Sir Ian McKellen, Patrick Stewart, Dawn French, Henry Winkler and Gregory Porter
Chris gets that Friday feeling going with Sir Ian McKellen, Patrick Stewart, Dawn French and Henry Winkler. Plus, Gregory Porter performs in the studio live!
Pause for Thought
From Nick Baines, the Bishop-elect of Leeds for the Diocese of West Yorkshire & the Dales:
About twenty years ago I did an interview with a radio station in the Midlands about a book I'd recently published. I'd just explained that I'd written the book for a woman whose husband had died in very tragic circumstances when the DJ put on the next song: "Don't worry, be happy." Now, if I'd known it was that easy, I wouldn't have bothered writing the book.You can't just switch it on, can you? You can't demand happy days as if they are a right.
It's like when you're leaving someone and you say goodbye and then they say, "Be good." And I always think, well I hadn't thought about not being until you mentioned it. But, that's what we are like, isn't it? My kids were like that, my grandchildren are like that, and... er... I think I'm like that. Tell me to do something and I immediately think of the alternatives.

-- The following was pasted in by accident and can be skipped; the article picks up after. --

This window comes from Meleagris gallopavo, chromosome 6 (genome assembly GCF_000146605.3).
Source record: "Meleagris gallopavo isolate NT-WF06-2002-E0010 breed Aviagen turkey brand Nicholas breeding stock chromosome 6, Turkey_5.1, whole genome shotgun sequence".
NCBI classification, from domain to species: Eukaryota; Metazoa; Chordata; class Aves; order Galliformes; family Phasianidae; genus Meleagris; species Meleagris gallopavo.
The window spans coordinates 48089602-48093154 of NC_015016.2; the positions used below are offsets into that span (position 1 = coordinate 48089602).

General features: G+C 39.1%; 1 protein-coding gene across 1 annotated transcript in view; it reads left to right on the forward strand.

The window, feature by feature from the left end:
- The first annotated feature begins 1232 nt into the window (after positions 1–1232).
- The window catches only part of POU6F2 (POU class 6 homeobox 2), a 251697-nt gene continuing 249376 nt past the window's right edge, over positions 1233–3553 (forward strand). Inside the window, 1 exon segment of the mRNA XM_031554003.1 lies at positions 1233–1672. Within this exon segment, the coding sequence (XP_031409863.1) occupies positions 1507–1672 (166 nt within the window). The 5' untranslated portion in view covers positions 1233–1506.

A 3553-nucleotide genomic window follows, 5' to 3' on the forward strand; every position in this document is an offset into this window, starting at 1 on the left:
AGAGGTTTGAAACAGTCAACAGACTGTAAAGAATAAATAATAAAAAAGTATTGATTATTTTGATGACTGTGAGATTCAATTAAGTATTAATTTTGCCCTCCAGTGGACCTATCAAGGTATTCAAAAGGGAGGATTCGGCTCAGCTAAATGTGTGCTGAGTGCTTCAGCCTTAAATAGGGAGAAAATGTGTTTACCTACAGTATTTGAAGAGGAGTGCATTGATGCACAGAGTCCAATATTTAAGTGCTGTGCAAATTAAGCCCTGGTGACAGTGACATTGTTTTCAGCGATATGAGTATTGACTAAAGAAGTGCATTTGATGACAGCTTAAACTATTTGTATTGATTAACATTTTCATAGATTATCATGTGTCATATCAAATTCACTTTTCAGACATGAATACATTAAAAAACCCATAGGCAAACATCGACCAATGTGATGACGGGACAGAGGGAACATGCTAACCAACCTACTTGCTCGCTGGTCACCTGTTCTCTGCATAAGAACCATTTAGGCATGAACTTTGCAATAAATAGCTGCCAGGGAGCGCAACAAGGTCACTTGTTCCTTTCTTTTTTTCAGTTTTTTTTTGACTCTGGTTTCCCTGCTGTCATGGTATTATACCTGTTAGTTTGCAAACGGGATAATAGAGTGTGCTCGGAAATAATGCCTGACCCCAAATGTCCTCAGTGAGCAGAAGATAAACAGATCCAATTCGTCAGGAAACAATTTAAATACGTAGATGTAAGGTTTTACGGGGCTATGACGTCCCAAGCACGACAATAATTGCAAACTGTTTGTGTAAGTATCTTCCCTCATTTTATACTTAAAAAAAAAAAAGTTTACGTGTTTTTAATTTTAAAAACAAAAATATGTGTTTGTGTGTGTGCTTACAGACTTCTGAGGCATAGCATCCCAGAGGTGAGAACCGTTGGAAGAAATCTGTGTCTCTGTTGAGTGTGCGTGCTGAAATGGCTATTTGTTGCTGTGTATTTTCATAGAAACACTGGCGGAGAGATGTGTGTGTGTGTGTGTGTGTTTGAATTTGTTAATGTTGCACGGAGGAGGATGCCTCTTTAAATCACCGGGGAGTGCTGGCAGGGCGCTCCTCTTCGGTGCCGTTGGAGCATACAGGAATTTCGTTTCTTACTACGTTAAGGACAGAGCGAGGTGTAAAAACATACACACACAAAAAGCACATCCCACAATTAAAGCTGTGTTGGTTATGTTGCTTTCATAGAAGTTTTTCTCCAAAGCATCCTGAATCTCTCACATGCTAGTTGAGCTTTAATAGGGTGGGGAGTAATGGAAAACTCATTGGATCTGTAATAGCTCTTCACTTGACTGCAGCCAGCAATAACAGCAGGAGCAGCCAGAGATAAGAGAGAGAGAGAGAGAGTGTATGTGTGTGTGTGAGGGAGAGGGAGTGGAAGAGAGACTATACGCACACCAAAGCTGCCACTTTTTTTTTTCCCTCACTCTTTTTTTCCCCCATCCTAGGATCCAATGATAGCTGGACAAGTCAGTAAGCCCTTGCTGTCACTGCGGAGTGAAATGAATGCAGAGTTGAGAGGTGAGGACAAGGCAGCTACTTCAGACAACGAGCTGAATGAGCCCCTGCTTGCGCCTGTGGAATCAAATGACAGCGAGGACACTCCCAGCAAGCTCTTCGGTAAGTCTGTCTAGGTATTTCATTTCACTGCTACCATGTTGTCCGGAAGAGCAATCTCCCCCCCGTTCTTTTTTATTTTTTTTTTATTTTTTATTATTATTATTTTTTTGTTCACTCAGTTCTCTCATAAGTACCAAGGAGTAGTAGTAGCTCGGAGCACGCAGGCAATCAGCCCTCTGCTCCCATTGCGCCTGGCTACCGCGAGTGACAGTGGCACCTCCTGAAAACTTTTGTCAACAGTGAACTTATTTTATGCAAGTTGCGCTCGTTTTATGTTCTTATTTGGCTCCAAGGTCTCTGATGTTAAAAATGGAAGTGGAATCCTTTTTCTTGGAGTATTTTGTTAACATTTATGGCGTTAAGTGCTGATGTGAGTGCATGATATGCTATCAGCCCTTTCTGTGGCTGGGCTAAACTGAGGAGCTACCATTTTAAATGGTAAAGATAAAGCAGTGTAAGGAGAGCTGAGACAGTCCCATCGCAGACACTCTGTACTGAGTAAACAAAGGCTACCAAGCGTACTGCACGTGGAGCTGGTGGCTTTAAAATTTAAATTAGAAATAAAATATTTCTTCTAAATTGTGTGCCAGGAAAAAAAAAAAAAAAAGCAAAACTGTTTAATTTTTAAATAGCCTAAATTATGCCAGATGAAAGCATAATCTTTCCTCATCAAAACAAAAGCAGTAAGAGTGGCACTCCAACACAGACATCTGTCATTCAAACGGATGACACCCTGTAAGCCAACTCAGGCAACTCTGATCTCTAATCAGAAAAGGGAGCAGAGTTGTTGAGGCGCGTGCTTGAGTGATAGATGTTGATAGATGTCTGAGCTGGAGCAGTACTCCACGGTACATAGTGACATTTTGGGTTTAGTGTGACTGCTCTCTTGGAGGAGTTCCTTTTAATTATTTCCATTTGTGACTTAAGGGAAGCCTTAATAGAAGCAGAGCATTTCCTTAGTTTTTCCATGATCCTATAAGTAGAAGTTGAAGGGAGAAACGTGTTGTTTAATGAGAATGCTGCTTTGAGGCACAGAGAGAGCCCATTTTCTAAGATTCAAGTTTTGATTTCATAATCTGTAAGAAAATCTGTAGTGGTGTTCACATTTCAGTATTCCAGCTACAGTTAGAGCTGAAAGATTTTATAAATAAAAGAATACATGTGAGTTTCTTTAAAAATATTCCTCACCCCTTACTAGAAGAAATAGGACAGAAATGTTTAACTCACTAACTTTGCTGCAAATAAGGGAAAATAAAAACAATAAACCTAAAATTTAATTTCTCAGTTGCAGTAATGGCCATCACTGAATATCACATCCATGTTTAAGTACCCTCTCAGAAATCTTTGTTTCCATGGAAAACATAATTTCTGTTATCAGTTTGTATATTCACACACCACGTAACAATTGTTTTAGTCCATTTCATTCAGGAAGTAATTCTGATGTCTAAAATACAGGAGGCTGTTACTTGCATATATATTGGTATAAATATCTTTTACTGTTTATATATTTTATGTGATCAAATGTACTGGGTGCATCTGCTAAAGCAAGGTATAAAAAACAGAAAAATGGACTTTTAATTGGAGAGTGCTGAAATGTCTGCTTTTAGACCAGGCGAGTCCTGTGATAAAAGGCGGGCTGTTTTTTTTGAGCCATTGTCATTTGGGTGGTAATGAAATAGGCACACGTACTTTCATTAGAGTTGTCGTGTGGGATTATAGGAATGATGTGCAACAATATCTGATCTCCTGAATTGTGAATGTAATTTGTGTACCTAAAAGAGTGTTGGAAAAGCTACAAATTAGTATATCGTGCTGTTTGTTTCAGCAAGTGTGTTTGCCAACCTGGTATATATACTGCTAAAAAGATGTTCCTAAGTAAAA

A mate of mine once said to me: "You can't legislate for goodness." And he was right. You can tell people how to be and what to do - and you can even make laws to try to keep them on the straight and narrow. But, you can't make them good.
In one sense, this shouldn't need saying. After all, we do know ourselves - and all of us know that, if we are honest, there's something tempting about ditching the good stuff from time to time and having a go at the dark side. Feeling good isn't actually enough - and experience tells us that we all love the odd illusion that let's us off the moral hook.
What I'm getting at is that we really need to go beyond an imitation of life - playing at being good - and learn to do the right thing. Doing right - being good - gradually changes us so that we become better at it. Or, at least, at being honest about the mess we usually make. It's about forming a character, not just ticking a moral box.
Or, as someone once sang, when love was king the rest followed on. Isn't that just a tiny bit marvellous?